U.S – based Rwandan filmmaker, Gilbert Ndahayo, is set to release his 6th movie titled The Rwandan night. This film that will be released July 15th was shot in 2006 over the course of two nights of commemoration in Kigali.
The Rwandan night is a 45-minutes art-ethnographic documentary film that explores the world of survivors of the Genocide against Tutsis. It will be translated in 27 languages
‘In The Rwandan night, darkness haunts the souls and memories of genocide survivors. At first, many voices bear witness randomly. Their memories are emotional. The absence of light resurrects their past. Finally, they understand survival and how to move on’ explained Ndahayo while speaking to The SundayTimes yesterday.
Like condemned poet, Gilbert Ndahayo opens his film with a one-minute and half deeply felt white text on black screen. Ndahayo confines himself to the original thought of the oft-cited Greek Hippocrates in the familiar Latin Ars longa, vita brevis – “Art is long, life is short” – clearly flipped to refer to the art of healing. The filmmaker rivets his poetry to the sound of a Rwandan dramatic trumpet.
Gilbert Ndahayo is also set to finish his master’s degree from the prestigious Columbia University grand film school in New York.
The 32 year old discovered his true passion for cinema in 2006 when he got an opportunity to make his first film ‘Scars Of My Days’, with the collaboration of Swedish Institute who were in Rwanda.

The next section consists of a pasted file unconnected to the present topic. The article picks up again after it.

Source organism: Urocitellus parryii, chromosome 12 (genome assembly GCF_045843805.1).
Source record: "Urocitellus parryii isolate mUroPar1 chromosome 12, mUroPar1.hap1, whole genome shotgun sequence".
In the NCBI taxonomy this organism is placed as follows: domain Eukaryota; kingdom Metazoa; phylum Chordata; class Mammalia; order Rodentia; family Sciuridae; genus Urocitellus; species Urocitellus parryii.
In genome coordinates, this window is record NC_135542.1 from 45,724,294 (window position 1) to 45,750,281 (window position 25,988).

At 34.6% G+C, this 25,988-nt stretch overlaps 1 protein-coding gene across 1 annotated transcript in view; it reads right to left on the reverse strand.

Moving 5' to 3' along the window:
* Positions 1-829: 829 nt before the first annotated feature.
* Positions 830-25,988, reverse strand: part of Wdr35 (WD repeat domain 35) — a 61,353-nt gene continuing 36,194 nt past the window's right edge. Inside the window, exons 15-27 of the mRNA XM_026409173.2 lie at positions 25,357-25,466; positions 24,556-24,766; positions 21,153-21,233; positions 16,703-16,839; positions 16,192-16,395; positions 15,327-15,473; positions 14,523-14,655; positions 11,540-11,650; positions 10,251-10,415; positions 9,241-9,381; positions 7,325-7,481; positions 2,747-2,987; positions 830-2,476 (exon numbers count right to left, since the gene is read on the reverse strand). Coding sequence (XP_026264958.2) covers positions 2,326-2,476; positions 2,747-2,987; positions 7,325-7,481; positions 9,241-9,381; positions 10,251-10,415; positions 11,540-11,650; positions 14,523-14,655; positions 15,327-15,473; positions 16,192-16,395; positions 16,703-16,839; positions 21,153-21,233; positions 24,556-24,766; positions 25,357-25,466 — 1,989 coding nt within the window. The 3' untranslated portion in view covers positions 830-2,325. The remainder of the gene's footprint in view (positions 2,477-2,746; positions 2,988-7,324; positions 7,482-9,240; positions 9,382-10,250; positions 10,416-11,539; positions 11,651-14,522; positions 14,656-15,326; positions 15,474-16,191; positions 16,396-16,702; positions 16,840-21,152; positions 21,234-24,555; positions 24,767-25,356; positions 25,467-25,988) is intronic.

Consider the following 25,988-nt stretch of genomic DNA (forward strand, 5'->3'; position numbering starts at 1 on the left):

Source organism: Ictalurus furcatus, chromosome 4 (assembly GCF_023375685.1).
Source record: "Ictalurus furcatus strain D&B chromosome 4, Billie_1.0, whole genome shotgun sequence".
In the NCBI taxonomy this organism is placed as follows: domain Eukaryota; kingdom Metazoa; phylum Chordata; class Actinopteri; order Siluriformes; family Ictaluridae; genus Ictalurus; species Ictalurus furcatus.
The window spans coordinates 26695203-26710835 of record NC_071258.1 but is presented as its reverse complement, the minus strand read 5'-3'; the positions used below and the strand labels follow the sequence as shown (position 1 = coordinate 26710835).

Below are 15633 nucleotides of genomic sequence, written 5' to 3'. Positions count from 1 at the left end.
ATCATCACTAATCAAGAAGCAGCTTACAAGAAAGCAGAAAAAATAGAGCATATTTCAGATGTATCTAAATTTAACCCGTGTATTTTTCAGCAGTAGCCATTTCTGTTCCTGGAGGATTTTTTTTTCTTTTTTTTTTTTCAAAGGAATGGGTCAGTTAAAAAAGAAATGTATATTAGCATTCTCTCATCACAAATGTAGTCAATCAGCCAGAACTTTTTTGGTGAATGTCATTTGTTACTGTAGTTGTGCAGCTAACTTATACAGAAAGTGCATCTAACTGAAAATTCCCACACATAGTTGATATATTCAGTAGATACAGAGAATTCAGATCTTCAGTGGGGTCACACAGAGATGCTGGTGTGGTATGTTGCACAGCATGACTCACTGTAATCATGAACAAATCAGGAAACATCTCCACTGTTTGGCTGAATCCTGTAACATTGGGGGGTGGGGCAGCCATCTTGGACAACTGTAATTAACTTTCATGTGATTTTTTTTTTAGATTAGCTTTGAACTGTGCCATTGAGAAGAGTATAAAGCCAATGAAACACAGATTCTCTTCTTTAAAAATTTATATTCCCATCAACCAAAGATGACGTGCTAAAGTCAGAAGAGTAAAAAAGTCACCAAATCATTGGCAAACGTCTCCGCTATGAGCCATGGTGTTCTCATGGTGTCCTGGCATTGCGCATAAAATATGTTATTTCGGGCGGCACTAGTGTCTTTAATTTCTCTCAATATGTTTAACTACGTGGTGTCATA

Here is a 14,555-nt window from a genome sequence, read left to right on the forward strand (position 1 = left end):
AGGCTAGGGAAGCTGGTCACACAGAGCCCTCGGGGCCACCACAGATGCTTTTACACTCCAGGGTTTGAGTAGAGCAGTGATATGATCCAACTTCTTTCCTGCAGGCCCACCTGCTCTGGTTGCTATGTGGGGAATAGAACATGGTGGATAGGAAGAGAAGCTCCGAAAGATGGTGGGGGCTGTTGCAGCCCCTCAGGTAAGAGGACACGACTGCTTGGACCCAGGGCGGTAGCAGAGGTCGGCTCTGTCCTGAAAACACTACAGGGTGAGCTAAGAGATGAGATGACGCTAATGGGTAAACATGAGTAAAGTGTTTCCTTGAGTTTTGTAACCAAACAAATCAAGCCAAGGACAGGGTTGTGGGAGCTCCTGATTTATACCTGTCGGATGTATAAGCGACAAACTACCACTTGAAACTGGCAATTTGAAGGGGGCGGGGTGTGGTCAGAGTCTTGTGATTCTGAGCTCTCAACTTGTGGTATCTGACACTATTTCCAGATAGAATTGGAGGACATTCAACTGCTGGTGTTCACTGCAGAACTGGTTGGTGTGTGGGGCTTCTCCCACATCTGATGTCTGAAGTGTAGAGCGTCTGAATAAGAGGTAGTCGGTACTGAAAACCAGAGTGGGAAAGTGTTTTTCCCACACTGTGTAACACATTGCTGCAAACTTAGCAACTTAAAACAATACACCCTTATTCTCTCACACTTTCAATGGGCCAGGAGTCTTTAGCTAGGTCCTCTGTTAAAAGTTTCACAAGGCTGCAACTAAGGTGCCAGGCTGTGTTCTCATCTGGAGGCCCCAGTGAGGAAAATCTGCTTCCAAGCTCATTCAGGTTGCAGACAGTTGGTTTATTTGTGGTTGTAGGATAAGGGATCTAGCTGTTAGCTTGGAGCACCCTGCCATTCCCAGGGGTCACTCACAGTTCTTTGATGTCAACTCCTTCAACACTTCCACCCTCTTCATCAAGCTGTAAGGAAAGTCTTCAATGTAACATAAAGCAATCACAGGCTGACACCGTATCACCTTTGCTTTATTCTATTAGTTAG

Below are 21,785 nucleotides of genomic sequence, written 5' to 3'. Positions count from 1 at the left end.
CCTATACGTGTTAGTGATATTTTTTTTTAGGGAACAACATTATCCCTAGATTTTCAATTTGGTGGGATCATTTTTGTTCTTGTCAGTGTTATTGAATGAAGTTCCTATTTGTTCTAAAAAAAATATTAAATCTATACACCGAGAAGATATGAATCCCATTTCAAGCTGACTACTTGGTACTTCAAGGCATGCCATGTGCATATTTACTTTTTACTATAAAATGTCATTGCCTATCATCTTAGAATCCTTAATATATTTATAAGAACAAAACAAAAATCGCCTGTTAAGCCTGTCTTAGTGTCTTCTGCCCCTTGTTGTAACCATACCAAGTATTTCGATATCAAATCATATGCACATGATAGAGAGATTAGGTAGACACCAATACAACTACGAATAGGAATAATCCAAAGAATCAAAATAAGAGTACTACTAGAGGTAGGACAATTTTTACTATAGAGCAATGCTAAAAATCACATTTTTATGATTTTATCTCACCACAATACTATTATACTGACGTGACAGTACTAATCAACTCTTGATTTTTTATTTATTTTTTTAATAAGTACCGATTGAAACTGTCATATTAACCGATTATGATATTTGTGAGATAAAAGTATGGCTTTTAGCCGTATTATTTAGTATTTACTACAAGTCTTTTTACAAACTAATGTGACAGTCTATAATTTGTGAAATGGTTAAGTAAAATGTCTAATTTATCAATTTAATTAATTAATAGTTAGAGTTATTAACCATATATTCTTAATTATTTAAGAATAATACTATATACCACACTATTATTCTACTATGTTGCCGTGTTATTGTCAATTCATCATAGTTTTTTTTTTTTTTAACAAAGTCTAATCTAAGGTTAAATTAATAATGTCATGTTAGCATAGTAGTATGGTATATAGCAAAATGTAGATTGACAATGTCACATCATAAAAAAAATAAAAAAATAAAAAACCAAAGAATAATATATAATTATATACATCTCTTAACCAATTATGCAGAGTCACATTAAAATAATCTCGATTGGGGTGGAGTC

His debut film ‘Scars of My Days’ premiered at Tribeca Film Festival in 2007, in the presence of an audience that included President Paul Kagame, former U.S President Bill Clinton, and Hollywood celebrities Robert DeNiro, Whoopi Goldberg and Everybody Loves Raymond’s producer Jane Rosenthal (co-founder of Tribeca Film Festival).
The film ‘Scars of My Days’ won First Time Director’s Golden Impala at Amakula Film Festival in 2006 and, it has been screened in more than 20 film festivals around the world.
His second film titled ‘Behind This Convent’ won the 2008 Verona Award for Best African Feature Film. However, according to Ndahayo, it all started in 2009 when Cape Winelands Film Festival premiered his films ‘Scars of My Days’, and ‘Behind This Convent in South Africa.
His other film, ‘Rwanda: Beyond The Deadly Pit’ film also premiered in 2010 at Pan African film Festival in Los Angeles, where it was nominated for Best African Documentary Feature and programmed in “Thought-Provoking Films” at the prestigious IDFA, the same year..
By Bryan Kimenyi, The New Times